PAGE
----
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Review
. 2017 Jun 9;356(6342):1022-1025.
doi: 10.1126/science.aam6496.

Self-repairing Cells: How Single Cells Heal Membrane Ruptures and Restore Lost Structures

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Free PMC article
Review

Self-repairing Cells: How Single Cells Heal Membrane Ruptures and Restore Lost Structures

Sindy K Y Tang et al. Science. .
Free PMC article

Abstract

Many organisms and tissues display the ability to heal and regenerate as needed for normal physiology and as a result of pathogenesis. However, these repair activities can also be observed at the single-cell level. The physical and molecular mechanisms by which a cell can heal membrane ruptures and rebuild damaged or missing cellular structures remain poorly understood. This Review presents current understanding in wound healing and regeneration as two distinct aspects of cellular self-repair by examining a few model organisms that have displayed robust repair capacity, including Xenopus oocytes, Chlamydomonas, and Stentor coeruleus Although many open questions remain, elucidating how cells repair themselves is important for our mechanistic understanding of cell biology. It also holds the potential for new applications and therapeutic approaches for treating human disease.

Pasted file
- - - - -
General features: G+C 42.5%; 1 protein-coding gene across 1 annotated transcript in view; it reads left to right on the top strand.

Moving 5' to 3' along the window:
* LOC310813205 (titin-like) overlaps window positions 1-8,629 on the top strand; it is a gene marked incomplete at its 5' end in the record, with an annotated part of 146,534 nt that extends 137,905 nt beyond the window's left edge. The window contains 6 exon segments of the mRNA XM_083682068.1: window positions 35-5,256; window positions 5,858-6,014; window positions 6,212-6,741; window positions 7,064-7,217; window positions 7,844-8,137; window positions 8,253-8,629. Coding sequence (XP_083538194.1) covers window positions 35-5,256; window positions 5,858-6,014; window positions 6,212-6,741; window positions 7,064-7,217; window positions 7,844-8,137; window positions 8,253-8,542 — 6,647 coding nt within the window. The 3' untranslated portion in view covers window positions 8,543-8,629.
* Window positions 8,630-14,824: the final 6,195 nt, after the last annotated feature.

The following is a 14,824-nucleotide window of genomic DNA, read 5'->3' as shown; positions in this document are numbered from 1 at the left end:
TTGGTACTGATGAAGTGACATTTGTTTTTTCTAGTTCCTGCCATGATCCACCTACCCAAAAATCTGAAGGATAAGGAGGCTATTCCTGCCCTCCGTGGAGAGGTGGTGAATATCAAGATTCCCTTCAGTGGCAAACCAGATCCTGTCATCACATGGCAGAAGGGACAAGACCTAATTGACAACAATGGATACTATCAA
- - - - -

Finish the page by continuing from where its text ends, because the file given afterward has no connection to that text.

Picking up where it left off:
Figures

Figure 1
Figure 1
Examples of self-repairing cells. Healing of a punctured Xenopus oocyte, where the dark and light halves represent the animal and vegetal poles respectively. Regrowth of damaged axons in neurons. Regeneration of flagella in Chlamydomonas. In each case, regenerated components are highlighted in red. The dots represent the loss of cell content from damage sites.
Figure 2
Figure 2
The regeneration and reorganization of the oral apparatus (green) of Stentor coeruleus. Blue lines indicate surface pigment stripes, and the red region indicates the oral primordium. At the opposite end from the oral apparatus, Stentor possesses a posterior holdfast, which the cell uses to attach itself to a solid substrate. When an oral apparatus regenerates after removal, it first assembles as an oral primordium, which then migrates to the anterior end and becomes a new oral apparatus.
Figure 3
Figure 3
Wound healing studies in model cells such as Xenopus oocytes and muscle cells found that the process is triggered by the influx of Ca2+ and oxidative species. These species induce the fusion of membranes derived from intracellular vesicles and organelles, as well as the contraction of actomyosin purse string around the wound site.
Figure 4
Figure 4
Evidence that oral regeneration in Stentor can be triggered by the loss of a single oral apparatus. One of the strengths of Stentor as a model system is the ability to graft cells and cell fragments together. In the experiment depicted here, two cells are grafted together to form a doublet cell, which has two oral apparatuses. If one OA is then surgically removed, both of the fused cells form oral primordia (red) such that one half of the doublet regenerates and the other reorganizes.

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